Reiko Okuyama

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Reiko Okuyama
奥山 玲子(Japanese)
Born(1936-10-26)October 26, 1936[1]
DiedMay 6, 2007(2007-05-06) (aged 70)
Other namesReiko Kotabe
Reiko Kitagawa
Spouse(s)Yoichi Kotabe (m. 1963)

Reiko Okuyama (奥山 玲子, Okuyama Reiko, 26 October 1936 – 6 May 2007), née,[2] was a Japanese animator, notable for being one of the first female Japanese animators. She has also been credited as Reiko Kotabe (小田部 玲子, Kotabe Reiko, on Hustle Punch episode 19) and Reiko Kitagawa (北川 玲子, Kitagawa Reiko, on Belladonna).[3]

The 2019 asadora Natsuzora is loosely based on her life and career.

Early life[edit]

Okuyama spent much of her early life confined to bed due to a series of illnesses. She developed her interest in drawing during this time.

After the end of World War II, she entered mission school. After graduation, she entered Tohoku University. Obeying her father's wishes, she entered this university. But, she dropped out and left her home town to work in Tokyo.

She had various jobs in Tokyo. A few years later, her uncle referred her to a job at Toei Animation.[4]


In 1957 Okuyama applied for a position with Toei Doga, mistakenly believing that they were publishers of children's books. Her drawing skills were enough for her to be hired as an in-betweener. Her first work was on the landmark feature-length anime Hakuja den (released in the US as The Tale of the White Serpent, 1958). She was promoted to second key animator on 1959's Shonen Sarutobi Sasuke (released as Magic Boy in the US), in spite of some sexual discrimination on the part of the studio heads.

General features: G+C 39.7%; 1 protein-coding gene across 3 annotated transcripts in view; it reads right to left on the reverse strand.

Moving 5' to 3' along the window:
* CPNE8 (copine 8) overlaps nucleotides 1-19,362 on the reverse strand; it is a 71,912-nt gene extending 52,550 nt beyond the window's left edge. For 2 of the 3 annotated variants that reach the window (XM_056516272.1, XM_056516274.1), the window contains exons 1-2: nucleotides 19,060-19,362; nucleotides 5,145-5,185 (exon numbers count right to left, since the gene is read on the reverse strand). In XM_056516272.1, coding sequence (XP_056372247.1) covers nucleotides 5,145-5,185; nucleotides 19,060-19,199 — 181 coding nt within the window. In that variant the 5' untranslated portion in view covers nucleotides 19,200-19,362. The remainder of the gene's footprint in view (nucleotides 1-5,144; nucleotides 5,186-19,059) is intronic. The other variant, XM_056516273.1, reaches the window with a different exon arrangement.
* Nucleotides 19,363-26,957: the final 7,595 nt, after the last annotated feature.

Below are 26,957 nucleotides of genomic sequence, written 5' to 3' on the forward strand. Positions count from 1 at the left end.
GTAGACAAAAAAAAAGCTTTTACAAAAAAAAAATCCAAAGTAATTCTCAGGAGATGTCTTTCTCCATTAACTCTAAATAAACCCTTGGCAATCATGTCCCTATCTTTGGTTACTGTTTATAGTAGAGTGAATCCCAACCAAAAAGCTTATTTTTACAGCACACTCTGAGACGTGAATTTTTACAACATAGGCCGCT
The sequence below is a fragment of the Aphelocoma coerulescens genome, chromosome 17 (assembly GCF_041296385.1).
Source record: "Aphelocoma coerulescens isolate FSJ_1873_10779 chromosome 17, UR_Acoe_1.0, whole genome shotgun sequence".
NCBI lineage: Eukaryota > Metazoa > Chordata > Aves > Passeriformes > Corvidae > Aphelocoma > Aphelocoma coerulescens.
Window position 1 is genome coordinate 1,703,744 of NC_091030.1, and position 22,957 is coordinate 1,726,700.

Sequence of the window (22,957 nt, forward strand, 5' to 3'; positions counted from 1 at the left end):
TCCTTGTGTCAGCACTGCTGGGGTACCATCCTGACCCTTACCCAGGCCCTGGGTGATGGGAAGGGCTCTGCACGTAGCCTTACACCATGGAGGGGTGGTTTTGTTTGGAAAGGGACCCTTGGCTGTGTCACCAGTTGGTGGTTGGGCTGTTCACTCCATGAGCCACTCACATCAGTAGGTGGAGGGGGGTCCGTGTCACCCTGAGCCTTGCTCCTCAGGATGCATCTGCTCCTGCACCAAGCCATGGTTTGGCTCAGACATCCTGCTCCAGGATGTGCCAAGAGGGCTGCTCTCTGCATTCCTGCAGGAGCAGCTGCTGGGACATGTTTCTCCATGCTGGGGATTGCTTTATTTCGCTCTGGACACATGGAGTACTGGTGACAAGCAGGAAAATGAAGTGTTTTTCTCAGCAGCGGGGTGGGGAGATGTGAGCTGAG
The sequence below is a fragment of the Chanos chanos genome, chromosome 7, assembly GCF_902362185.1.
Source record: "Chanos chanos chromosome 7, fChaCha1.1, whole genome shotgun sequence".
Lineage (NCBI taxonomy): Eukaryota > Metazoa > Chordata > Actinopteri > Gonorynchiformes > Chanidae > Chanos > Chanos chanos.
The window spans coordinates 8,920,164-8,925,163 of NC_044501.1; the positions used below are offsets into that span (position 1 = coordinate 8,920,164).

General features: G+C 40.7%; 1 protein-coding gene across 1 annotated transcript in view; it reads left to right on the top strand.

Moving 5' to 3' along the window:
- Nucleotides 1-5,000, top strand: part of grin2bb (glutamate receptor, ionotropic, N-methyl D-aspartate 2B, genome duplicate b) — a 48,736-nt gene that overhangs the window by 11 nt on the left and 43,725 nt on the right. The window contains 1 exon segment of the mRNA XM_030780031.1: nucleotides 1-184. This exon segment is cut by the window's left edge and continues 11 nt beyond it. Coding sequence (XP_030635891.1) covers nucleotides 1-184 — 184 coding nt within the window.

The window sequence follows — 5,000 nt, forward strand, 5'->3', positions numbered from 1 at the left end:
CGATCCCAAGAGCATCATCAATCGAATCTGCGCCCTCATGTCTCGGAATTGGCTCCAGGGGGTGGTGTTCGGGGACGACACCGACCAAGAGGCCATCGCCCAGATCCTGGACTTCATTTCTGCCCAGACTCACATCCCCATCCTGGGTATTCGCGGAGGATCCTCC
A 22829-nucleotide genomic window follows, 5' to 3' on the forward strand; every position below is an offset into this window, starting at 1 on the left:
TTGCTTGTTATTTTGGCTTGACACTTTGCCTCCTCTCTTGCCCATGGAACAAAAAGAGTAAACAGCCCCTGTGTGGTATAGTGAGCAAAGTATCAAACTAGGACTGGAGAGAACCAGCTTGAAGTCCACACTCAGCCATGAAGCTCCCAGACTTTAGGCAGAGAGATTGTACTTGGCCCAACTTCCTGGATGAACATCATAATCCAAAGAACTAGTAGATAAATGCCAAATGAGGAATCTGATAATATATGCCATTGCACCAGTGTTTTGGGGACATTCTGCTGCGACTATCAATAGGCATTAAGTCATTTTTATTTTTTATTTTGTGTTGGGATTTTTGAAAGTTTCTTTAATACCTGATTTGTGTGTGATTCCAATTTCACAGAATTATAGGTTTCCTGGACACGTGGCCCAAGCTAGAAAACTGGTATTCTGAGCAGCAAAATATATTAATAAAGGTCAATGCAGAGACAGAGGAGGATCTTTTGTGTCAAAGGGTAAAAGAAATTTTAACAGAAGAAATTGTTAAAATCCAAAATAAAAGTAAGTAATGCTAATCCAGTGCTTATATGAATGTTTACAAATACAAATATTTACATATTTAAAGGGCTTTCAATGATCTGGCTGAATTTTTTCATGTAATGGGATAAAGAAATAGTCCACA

Okuyama continued her work as second key animator for 1960's Saiyuki (released as Alakazam the Great in the US). Her primary role was to even out the stylistic differences between the work of Toei Doga's two top animators, Yasuji Mori and Akira Daikuhara.

Okuyama continued to work for Toei Doga until 1976, eventually rising to the position of head animator.

After briefly joining her husband at Nippon Animation, Okuyama went freelance, providing work for one last Toei film, 1979's Tatsu no ko Taro (released in the US as Taro the Dragon Boy). She has gone on to illustrate several children's books, and has taught animation at the Tokyo Designer Academy. She participated in the animated project Winter Days in 2003. She then continued to produce animation until she died on May 6, 2007 (though her death was announced only in September, 2007).

Personal life[edit]

In 1963, Okuyama married Yoichi Kotabe, a fellow animator. Okuyama gave birth to their first child shortly thereafter. On May 6, 2007 Okuyama died.[5]

See also[edit]


  1. ^ Birth year."National Diet Library (Japan) Search result of 墓標". Retrieved March 22, 2019. 墓標(Bohyo/Grave marker) is her poetry anthology. In the detail of this book, you can find description "Okuyama, Reiko, 1936-".
  2. ^ Death announcement at Anipages Daily
  3. ^
  4. ^ "People created a history of Japanese Animation”(Seiji Kano/Wakakusa-Shobo/2004)(『日本のアニメーションを築いた人々』叶精二/若草書房/2004年)ISBN 4948755788 (Page.91-92)
  5. ^ Sept 2007."". Retrieved Dec 3, 2016.

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